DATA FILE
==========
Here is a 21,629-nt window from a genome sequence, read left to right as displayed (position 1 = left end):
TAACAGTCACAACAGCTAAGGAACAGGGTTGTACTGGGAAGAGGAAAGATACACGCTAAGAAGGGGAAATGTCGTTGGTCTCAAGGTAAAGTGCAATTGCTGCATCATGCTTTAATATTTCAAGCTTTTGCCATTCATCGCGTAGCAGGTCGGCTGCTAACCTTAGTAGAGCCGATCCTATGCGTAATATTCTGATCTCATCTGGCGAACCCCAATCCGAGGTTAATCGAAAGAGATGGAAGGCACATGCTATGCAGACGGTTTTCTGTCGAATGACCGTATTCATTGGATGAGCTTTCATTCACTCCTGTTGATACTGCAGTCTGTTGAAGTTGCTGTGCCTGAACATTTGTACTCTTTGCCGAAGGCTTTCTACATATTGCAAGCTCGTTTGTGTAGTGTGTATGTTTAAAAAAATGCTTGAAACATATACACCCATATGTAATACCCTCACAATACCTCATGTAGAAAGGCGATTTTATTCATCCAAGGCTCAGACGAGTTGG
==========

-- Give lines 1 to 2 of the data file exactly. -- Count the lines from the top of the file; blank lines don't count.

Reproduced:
Here is a 21,629-nt window from a genome sequence, read left to right as displayed (position 1 = left end):
TAACAGTCACAACAGCTAAGGAACAGGGTTGTACTGGGAAGAGGAAAGATACACGCTAAGAAGGGGAAATGTCGTTGGTCTCAAGGTAAAGTGCAATTGCTGCATCATGCTTTAATATTTCAAGCTTTTGCCATTCATCGCGTAGCAGGTCGGCTGCTAACCTTAGTAGAGCCGATCCTATGCGTAATATTCTGATCTCATCTGGCGAACCCCAATCCGAGGTTAATCGAAAGAGATGGAAGGCACATGCTATGCAGACGGTTTTCTGTCGAATGACCGTATTCATTGGATGAGCTTTCATTCACTCCTGTTGATACTGCAGTCTGTTGAAGTTGCTGTGCCTGAACATTTGTACTCTTTGCCGAAGGCTTTCTACATATTGCAAGCTCGTTTGTGTAGTGTGTATGTTTAAAAAAATGCTTGAAACATATACACCCATATGTAATACCCTCACAATACCTCATGTAGAAAGGCGATTTTATTCATCCAAGGCTCAGACGAGTTGG